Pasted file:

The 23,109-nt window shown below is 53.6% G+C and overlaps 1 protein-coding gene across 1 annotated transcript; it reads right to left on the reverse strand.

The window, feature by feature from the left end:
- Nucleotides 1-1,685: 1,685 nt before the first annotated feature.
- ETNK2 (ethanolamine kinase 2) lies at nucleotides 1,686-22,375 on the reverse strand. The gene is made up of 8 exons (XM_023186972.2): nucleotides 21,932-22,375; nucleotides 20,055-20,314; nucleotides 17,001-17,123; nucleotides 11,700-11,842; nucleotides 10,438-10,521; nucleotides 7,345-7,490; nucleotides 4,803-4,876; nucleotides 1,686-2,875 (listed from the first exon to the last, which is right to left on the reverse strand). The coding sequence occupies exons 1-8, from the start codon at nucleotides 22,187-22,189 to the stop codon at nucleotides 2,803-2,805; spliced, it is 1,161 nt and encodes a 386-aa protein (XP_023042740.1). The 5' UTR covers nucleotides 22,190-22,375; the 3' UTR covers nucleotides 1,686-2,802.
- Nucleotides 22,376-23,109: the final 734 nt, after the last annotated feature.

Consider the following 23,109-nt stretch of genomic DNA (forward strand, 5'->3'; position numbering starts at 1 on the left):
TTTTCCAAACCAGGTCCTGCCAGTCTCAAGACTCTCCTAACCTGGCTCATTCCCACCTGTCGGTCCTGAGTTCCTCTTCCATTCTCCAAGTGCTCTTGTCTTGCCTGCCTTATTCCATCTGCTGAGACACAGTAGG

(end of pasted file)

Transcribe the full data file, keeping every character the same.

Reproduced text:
The 23,109-nt window shown below is 53.6% G+C and overlaps 1 protein-coding gene across 1 annotated transcript; it reads right to left on the reverse strand.

The window, feature by feature from the left end:
- Nucleotides 1-1,685: 1,685 nt before the first annotated feature.
- ETNK2 (ethanolamine kinase 2) lies at nucleotides 1,686-22,375 on the reverse strand. The gene is made up of 8 exons (XM_023186972.2): nucleotides 21,932-22,375; nucleotides 20,055-20,314; nucleotides 17,001-17,123; nucleotides 11,700-11,842; nucleotides 10,438-10,521; nucleotides 7,345-7,490; nucleotides 4,803-4,876; nucleotides 1,686-2,875 (listed from the first exon to the last, which is right to left on the reverse strand). The coding sequence occupies exons 1-8, from the start codon at nucleotides 22,187-22,189 to the stop codon at nucleotides 2,803-2,805; spliced, it is 1,161 nt and encodes a 386-aa protein (XP_023042740.1). The 5' UTR covers nucleotides 22,190-22,375; the 3' UTR covers nucleotides 1,686-2,802.
- Nucleotides 22,376-23,109: the final 734 nt, after the last annotated feature.

Consider the following 23,109-nt stretch of genomic DNA (forward strand, 5'->3'; position numbering starts at 1 on the left):
TTTTCCAAACCAGGTCCTGCCAGTCTCAAGACTCTCCTAACCTGGCTCATTCCCACCTGTCGGTCCTGAGTTCCTCTTCCATTCTCCAAGTGCTCTTGTCTTGCCTGCCTTATTCCATCTGCTGAGACACAGTAGG